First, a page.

Time for my annual post updating statistics for the various portfolios that I track. All portfolio stats were gathered using AllocateSmartly , P123 , Morningstar and the wonder that is Excel. Obviously, there are many more portfolio options out there. This is just a sampling of three main portfolio varieties; buy and hold, TAA (tactical asset allocation) and quant portfolios. See my Portfolios page for a description of many of these portfolios. Also, go to AllocateSmartly for more on all kinds of other TAA portfolios.
One new thing I’ve done for this year is to average the performance of all the buy and hold and TAA portfolios that I track. Many investors get caught up in the differences between various individual TAA and/or buy and hold portfolios and loose track of the forest, the more important first choice of TAA, buy and hold, or both. You’ll find those performance numbers highlighted in the tables below, under ‘Avg TAA’ and ‘Avg B&H’.
This post updates the portfolio statistics, through 2018, for all the various portfolios I track that I have data for going back to 1973. It is not comprehensive by any means but contains a good sample of various diversified global buy and hold portfolios, tactical asset allocation portfolios, and quant portfolios, as well as the popular benchmarks, in particular the 60/40 portfolio for US investors and a more global, better diversified version, GAA. Last year’s post is here and the portfolios are defined on the portfolios page . I’ll present the comparison of the portfolios in several ways with my favorite being risk adjusted returns. On to the data. The table below sorts the portfolios by Sharpe Ratio, i.e. risk-adjusted returns, from 1973 to 2018, the longest period.
As the table shows, it is pretty clear what TAA offers. Higher risk-adjusted returns than buy and hold, which greatly helps investor behavior. The secondary impact of these higher risk-adjusted returns, particularly for investors in the portfolio withdrawal phase of their lives, are higher SWRs (safe withdrawal rates) in retirement (see column marked ‘1966 SWRs’ in the tables). Now, let’s look at returns. First, over the longest period of time.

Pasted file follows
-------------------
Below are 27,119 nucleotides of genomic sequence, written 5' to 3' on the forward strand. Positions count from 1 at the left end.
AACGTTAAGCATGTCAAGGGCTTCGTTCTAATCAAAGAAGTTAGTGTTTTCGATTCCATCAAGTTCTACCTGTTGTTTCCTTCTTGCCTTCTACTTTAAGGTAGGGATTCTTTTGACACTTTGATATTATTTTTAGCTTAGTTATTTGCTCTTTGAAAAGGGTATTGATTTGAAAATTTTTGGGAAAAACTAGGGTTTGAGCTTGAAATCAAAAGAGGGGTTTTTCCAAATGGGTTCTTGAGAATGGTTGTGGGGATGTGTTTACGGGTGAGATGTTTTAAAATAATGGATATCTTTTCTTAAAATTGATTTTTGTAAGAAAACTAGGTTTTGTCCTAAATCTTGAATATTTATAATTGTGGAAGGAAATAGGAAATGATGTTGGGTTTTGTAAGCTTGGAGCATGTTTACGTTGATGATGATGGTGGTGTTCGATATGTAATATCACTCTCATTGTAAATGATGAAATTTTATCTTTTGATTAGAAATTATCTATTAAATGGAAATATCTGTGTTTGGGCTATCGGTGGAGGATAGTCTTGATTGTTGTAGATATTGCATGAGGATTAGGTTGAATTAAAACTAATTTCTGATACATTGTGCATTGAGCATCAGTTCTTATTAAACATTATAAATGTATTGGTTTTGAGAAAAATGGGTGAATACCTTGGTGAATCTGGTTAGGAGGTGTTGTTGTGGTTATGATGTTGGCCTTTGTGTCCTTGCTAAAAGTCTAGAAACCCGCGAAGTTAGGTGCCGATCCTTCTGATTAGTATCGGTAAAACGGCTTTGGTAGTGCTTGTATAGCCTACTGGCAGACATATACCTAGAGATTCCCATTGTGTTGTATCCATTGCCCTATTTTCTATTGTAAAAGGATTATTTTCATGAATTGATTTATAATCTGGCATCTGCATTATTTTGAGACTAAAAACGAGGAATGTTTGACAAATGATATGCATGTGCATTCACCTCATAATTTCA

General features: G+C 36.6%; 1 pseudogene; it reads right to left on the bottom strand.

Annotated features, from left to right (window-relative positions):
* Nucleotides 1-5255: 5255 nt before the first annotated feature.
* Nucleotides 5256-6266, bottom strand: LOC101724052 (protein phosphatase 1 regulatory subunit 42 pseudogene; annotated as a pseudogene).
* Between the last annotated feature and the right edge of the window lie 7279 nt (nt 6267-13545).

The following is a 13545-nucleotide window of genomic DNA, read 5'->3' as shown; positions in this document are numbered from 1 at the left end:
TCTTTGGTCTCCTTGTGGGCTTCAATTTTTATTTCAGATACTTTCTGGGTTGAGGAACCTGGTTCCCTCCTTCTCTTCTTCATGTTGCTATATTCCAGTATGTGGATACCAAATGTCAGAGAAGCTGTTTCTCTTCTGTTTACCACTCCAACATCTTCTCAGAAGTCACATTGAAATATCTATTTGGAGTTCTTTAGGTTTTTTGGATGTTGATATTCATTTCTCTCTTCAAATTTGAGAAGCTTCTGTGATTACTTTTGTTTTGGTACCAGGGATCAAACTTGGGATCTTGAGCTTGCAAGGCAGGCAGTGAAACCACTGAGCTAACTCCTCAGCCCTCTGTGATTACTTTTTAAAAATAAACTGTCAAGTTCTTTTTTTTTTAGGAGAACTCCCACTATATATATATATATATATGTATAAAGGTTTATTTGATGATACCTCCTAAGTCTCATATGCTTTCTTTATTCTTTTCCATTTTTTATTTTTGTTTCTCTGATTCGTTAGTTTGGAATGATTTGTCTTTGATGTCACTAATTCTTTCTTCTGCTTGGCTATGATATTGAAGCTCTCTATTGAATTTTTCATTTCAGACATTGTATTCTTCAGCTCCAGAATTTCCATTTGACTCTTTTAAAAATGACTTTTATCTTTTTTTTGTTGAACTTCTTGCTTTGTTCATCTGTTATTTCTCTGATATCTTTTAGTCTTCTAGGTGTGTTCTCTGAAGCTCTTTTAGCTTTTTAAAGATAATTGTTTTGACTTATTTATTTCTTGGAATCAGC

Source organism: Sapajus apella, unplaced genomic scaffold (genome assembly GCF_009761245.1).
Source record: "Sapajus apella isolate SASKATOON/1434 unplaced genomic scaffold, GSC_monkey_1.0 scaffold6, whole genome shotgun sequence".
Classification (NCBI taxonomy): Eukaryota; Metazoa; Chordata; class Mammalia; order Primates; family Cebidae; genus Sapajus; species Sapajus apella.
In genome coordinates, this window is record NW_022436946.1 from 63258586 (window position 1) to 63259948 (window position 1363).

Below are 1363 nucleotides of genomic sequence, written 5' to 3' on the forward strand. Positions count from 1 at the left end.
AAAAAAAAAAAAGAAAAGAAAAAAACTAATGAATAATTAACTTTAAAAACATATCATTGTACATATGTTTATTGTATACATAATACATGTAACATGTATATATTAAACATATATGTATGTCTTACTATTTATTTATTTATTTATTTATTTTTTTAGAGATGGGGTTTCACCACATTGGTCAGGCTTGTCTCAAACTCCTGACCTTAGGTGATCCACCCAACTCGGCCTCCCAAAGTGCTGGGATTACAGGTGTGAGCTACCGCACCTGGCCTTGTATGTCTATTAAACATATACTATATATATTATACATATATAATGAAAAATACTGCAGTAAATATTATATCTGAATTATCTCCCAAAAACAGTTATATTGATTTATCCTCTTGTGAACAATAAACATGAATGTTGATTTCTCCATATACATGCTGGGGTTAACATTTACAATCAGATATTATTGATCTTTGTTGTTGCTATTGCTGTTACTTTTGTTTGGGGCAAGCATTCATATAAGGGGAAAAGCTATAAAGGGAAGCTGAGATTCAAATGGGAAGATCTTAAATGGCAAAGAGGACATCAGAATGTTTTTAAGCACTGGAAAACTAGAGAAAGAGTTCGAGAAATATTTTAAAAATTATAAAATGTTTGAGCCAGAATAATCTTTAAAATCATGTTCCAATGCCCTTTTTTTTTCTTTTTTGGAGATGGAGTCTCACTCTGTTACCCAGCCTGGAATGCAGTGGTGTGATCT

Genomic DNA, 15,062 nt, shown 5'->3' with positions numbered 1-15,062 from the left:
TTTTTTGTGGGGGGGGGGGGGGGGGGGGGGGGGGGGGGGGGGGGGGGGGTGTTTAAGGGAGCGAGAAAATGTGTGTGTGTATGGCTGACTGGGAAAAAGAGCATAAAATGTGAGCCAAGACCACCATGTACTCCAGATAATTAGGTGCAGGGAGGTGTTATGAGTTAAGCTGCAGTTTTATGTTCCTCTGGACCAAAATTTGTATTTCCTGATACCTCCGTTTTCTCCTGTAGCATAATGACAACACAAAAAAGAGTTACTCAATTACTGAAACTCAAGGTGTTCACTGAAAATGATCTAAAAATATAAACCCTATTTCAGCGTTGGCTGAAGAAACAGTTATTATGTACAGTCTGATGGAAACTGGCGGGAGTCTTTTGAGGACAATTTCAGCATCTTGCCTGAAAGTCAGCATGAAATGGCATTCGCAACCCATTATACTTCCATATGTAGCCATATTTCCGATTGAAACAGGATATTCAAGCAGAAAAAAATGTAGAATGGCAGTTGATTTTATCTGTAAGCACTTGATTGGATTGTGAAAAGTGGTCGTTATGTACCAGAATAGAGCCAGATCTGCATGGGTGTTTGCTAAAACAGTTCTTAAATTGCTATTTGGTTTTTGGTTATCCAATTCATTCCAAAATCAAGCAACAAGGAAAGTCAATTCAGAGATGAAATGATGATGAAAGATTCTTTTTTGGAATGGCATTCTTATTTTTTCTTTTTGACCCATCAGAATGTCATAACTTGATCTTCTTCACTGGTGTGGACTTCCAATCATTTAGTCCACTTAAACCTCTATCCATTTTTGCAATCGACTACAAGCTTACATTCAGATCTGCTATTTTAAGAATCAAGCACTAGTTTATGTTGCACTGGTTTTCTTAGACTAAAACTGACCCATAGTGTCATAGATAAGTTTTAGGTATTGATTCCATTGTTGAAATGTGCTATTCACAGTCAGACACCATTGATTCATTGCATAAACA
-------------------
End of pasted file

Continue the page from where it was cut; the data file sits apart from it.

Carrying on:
While there is quite a lot of variety in individual portfolio returns, TAA in general over the long term has also delivered higher returns than buy and hold. That is also true over the last 20 years as the next table shows.
Simple right? Not really. The market will always make these decisions hard, especially in the short term. Take a look at the performance differences over the last 10 yrs and 5 yrs. In both of these recent periods, buy and hold has outperformed TAA. In very strong bull markets, in particular time periods not including a significant recessionary period, buy and hold CAN outperform TAA. It is not always the case. In the 1982 to 2000 bull market, TAA outperformed buy and hold but it has higher odds of happening. And that is what we’ve seen in the last 10 years, 2009 to 2018, buy and hold outperforming TAA. This is why many advisors recommend maintaining an allocation to buy and hold. No FOMO (fear of missing out). I think for investors who are not in the retirement phase of their life, that is not a bad option if they can tolerate the higher drawdowns associated with buy and hold.
That about it for this year’s roundup. I’ll be following this up with a deeper dive into the TAA performance differenced over the last 20 years and some important sub periods. There’s a lot of data to chew on in this post but I think it nicely frames some of the major decision criteria between buy and hold and TAA portfolios.